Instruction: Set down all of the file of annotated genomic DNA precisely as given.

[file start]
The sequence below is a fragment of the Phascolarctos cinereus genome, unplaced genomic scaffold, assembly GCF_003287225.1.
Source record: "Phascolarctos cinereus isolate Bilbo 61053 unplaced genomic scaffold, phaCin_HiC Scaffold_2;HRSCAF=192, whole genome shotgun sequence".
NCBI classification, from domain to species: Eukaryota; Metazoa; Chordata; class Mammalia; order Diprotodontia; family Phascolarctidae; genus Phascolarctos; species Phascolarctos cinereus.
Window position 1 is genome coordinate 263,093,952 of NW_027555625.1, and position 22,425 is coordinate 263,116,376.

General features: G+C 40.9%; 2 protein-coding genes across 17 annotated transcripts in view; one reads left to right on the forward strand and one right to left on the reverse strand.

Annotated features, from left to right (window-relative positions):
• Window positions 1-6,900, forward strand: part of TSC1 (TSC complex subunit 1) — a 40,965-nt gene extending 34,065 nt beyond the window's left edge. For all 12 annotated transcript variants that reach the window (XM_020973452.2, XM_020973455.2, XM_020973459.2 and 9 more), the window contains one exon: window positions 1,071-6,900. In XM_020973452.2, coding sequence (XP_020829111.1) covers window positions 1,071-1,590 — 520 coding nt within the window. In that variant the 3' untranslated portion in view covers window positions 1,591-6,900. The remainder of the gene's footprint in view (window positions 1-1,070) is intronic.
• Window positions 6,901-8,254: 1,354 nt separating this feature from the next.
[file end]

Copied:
The sequence below is a fragment of the Phascolarctos cinereus genome, unplaced genomic scaffold, assembly GCF_003287225.1.
Source record: "Phascolarctos cinereus isolate Bilbo 61053 unplaced genomic scaffold, phaCin_HiC Scaffold_2;HRSCAF=192, whole genome shotgun sequence".
NCBI classification, from domain to species: Eukaryota; Metazoa; Chordata; class Mammalia; order Diprotodontia; family Phascolarctidae; genus Phascolarctos; species Phascolarctos cinereus.
Window position 1 is genome coordinate 263,093,952 of NW_027555625.1, and position 22,425 is coordinate 263,116,376.

General features: G+C 40.9%; 2 protein-coding genes across 17 annotated transcripts in view; one reads left to right on the forward strand and one right to left on the reverse strand.

Annotated features, from left to right (window-relative positions):
• Window positions 1-6,900, forward strand: part of TSC1 (TSC complex subunit 1) — a 40,965-nt gene extending 34,065 nt beyond the window's left edge. For all 12 annotated transcript variants that reach the window (XM_020973452.2, XM_020973455.2, XM_020973459.2 and 9 more), the window contains one exon: window positions 1,071-6,900. In XM_020973452.2, coding sequence (XP_020829111.1) covers window positions 1,071-1,590 — 520 coding nt within the window. In that variant the 3' untranslated portion in view covers window positions 1,591-6,900. The remainder of the gene's footprint in view (window positions 1-1,070) is intronic.
• Window positions 6,901-8,254: 1,354 nt separating this feature from the next.